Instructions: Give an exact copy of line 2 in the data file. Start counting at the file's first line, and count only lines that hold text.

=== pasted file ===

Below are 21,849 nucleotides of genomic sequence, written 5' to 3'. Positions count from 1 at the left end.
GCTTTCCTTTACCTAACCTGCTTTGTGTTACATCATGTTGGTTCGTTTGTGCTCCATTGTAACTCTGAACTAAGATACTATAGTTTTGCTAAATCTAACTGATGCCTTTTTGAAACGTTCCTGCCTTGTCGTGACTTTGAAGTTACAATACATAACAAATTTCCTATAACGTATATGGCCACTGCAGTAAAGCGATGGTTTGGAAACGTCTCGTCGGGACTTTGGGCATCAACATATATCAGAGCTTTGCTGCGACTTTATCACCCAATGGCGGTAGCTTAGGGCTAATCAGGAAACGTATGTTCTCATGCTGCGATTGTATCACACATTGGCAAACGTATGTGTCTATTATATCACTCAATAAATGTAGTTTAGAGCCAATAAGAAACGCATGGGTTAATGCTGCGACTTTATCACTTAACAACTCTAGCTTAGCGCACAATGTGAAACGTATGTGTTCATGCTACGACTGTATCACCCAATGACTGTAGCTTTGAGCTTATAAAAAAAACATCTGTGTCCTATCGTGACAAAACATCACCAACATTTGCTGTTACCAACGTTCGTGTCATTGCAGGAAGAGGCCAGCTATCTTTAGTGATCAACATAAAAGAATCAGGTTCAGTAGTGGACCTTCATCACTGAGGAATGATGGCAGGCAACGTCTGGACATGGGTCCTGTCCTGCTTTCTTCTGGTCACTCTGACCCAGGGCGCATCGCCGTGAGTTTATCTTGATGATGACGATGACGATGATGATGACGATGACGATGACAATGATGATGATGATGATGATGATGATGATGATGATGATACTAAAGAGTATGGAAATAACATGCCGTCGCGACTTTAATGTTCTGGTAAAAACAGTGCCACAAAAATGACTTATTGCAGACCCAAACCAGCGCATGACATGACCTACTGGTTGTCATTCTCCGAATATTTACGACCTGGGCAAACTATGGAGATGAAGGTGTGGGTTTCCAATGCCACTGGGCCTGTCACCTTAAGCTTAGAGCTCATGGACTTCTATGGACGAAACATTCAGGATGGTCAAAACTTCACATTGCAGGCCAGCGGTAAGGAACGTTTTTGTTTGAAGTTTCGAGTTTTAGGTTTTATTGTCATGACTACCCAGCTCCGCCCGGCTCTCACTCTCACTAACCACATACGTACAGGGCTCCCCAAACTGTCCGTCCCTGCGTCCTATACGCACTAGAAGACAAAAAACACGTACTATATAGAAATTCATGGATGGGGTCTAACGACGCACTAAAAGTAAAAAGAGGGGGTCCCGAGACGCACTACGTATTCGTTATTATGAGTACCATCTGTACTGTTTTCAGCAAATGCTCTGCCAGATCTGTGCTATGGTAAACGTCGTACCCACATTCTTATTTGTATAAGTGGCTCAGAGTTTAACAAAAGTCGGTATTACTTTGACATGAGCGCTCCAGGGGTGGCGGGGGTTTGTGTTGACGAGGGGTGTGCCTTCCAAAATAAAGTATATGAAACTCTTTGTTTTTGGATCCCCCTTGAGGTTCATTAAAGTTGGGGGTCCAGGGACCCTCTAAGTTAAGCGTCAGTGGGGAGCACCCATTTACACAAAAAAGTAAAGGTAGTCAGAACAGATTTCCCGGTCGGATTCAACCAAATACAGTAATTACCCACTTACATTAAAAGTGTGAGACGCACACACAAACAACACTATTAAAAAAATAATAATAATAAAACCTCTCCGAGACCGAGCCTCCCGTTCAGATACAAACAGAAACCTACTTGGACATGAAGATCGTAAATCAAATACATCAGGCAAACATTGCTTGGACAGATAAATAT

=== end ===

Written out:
GCTTTCCTTTACCTAACCTGCTTTGTGTTACATCATGTTGGTTCGTTTGTGCTCCATTGTAACTCTGAACTAAGATACTATAGTTTTGCTAAATCTAACTGATGCCTTTTTGAAACGTTCCTGCCTTGTCGTGACTTTGAAGTTACAATACATAACAAATTTCCTATAACGTATATGGCCACTGCAGTAAAGCGATGGTTTGGAAACGTCTCGTCGGGACTTTGGGCATCAACATATATCAGAGCTTTGCTGCGACTTTATCACCCAATGGCGGTAGCTTAGGGCTAATCAGGAAACGTATGTTCTCATGCTGCGATTGTATCACACATTGGCAAACGTATGTGTCTATTATATCACTCAATAAATGTAGTTTAGAGCCAATAAGAAACGCATGGGTTAATGCTGCGACTTTATCACTTAACAACTCTAGCTTAGCGCACAATGTGAAACGTATGTGTTCATGCTACGACTGTATCACCCAATGACTGTAGCTTTGAGCTTATAAAAAAAACATCTGTGTCCTATCGTGACAAAACATCACCAACATTTGCTGTTACCAACGTTCGTGTCATTGCAGGAAGAGGCCAGCTATCTTTAGTGATCAACATAAAAGAATCAGGTTCAGTAGTGGACCTTCATCACTGAGGAATGATGGCAGGCAACGTCTGGACATGGGTCCTGTCCTGCTTTCTTCTGGTCACTCTGACCCAGGGCGCATCGCCGTGAGTTTATCTTGATGATGACGATGACGATGATGATGACGATGACGATGACAATGATGATGATGATGATGATGATGATGATGATGATGATACTAAAGAGTATGGAAATAACATGCCGTCGCGACTTTAATGTTCTGGTAAAAACAGTGCCACAAAAATGACTTATTGCAGACCCAAACCAGCGCATGACATGACCTACTGGTTGTCATTCTCCGAATATTTACGACCTGGGCAAACTATGGAGATGAAGGTGTGGGTTTCCAATGCCACTGGGCCTGTCACCTTAAGCTTAGAGCTCATGGACTTCTATGGACGAAACATTCAGGATGGTCAAAACTTCACATTGCAGGCCAGCGGTAAGGAACGTTTTTGTTTGAAGTTTCGAGTTTTAGGTTTTATTGTCATGACTACCCAGCTCCGCCCGGCTCTCACTCTCACTAACCACATACGTACAGGGCTCCCCAAACTGTCCGTCCCTGCGTCCTATACGCACTAGAAGACAAAAAACACGTACTATATAGAAATTCATGGATGGGGTCTAACGACGCACTAAAAGTAAAAAGAGGGGGTCCCGAGACGCACTACGTATTCGTTATTATGAGTACCATCTGTACTGTTTTCAGCAAATGCTCTGCCAGATCTGTGCTATGGTAAACGTCGTACCCACATTCTTATTTGTATAAGTGGCTCAGAGTTTAACAAAAGTCGGTATTACTTTGACATGAGCGCTCCAGGGGTGGCGGGGGTTTGTGTTGACGAGGGGTGTGCCTTCCAAAATAAAGTATATGAAACTCTTTGTTTTTGGATCCCCCTTGAGGTTCATTAAAGTTGGGGGTCCAGGGACCCTCTAAGTTAAGCGTCAGTGGGGAGCACCCATTTACACAAAAAAGTAAAGGTAGTCAGAACAGATTTCCCGGTCGGATTCAACCAAATACAGTAATTACCCACTTACATTAAAAGTGTGAGACGCACACACAAACAACACTATTAAAAAAATAATAATAATAAAACCTCTCCGAGACCGAGCCTCCCGTTCAGATACAAACAGAAACCTACTTGGACATGAAGATCGTAAATCAAATACATCAGGCAAACATTGCTTGGACAGATAAATAT